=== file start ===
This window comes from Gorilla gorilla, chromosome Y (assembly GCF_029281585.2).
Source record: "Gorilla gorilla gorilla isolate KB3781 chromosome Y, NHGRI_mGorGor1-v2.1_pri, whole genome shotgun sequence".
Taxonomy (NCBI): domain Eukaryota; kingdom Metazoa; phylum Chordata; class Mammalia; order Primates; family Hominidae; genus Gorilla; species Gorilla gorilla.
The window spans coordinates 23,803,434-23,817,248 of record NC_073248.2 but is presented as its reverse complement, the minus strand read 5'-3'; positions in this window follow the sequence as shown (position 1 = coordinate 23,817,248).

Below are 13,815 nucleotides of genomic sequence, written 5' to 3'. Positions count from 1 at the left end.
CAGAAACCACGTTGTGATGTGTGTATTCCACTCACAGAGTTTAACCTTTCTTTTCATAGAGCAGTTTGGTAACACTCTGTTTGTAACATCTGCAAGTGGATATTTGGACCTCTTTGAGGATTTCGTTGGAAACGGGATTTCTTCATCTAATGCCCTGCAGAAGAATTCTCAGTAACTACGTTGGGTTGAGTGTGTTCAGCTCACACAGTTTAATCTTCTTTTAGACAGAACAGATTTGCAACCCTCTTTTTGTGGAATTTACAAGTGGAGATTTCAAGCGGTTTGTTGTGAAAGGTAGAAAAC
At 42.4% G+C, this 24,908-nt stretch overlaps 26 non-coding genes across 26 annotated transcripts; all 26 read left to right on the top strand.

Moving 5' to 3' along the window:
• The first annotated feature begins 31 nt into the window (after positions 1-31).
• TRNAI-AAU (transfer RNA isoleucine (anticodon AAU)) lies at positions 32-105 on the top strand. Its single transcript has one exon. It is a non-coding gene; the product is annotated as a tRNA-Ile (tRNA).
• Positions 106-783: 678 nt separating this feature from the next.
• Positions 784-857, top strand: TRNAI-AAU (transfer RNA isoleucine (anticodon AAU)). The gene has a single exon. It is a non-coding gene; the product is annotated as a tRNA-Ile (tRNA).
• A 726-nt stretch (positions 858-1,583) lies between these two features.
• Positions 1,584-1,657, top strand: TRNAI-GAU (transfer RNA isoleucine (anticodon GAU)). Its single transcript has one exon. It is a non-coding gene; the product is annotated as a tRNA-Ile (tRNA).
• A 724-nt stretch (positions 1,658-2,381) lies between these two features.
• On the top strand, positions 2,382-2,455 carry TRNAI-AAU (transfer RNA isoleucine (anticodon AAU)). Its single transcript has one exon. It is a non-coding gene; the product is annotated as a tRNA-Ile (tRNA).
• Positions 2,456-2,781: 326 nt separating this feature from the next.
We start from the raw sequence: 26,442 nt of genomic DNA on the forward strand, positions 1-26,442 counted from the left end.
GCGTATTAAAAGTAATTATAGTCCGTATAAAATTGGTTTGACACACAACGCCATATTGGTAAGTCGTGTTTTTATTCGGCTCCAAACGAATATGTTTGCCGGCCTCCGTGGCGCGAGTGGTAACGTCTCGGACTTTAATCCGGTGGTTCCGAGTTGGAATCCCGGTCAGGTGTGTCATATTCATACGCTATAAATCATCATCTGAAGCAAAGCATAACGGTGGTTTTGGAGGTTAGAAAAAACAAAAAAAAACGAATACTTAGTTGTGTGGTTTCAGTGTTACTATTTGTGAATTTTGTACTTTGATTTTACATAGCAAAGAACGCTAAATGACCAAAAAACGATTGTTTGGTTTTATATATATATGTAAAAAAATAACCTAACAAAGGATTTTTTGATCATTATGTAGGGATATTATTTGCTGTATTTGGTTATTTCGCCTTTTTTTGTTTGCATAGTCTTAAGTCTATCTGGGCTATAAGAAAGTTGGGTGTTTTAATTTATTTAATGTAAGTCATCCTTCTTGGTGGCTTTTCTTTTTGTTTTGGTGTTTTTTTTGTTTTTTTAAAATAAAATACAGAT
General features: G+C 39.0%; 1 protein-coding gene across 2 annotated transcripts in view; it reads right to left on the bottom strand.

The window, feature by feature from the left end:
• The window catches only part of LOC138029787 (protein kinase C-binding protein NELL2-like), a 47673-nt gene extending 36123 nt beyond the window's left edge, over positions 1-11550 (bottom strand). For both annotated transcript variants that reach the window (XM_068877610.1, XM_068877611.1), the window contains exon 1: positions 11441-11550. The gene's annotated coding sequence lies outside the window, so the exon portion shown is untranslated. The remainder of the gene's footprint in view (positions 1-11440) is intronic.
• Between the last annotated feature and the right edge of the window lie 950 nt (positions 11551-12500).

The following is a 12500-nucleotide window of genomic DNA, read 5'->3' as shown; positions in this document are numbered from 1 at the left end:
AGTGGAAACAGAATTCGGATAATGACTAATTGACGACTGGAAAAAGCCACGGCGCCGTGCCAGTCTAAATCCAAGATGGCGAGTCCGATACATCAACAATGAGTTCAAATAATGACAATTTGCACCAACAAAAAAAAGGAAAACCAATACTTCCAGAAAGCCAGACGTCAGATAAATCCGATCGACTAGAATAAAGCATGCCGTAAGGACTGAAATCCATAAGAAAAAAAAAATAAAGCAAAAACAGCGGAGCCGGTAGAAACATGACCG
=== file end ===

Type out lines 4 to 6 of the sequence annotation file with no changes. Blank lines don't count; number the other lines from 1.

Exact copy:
The window spans coordinates 23,803,434-23,817,248 of record NC_073248.2 but is presented as its reverse complement, the minus strand read 5'-3'; positions in this window follow the sequence as shown (position 1 = coordinate 23,817,248).

Below are 13,815 nucleotides of genomic sequence, written 5' to 3'. Positions count from 1 at the left end.
CAGAAACCACGTTGTGATGTGTGTATTCCACTCACAGAGTTTAACCTTTCTTTTCATAGAGCAGTTTGGTAACACTCTGTTTGTAACATCTGCAAGTGGATATTTGGACCTCTTTGAGGATTTCGTTGGAAACGGGATTTCTTCATCTAATGCCCTGCAGAAGAATTCTCAGTAACTACGTTGGGTTGAGTGTGTTCAGCTCACACAGTTTAATCTTCTTTTAGACAGAACAGATTTGCAACCCTCTTTTTGTGGAATTTACAAGTGGAGATTTCAAGCGGTTTGTTGTGAAAGGTAGAAAAC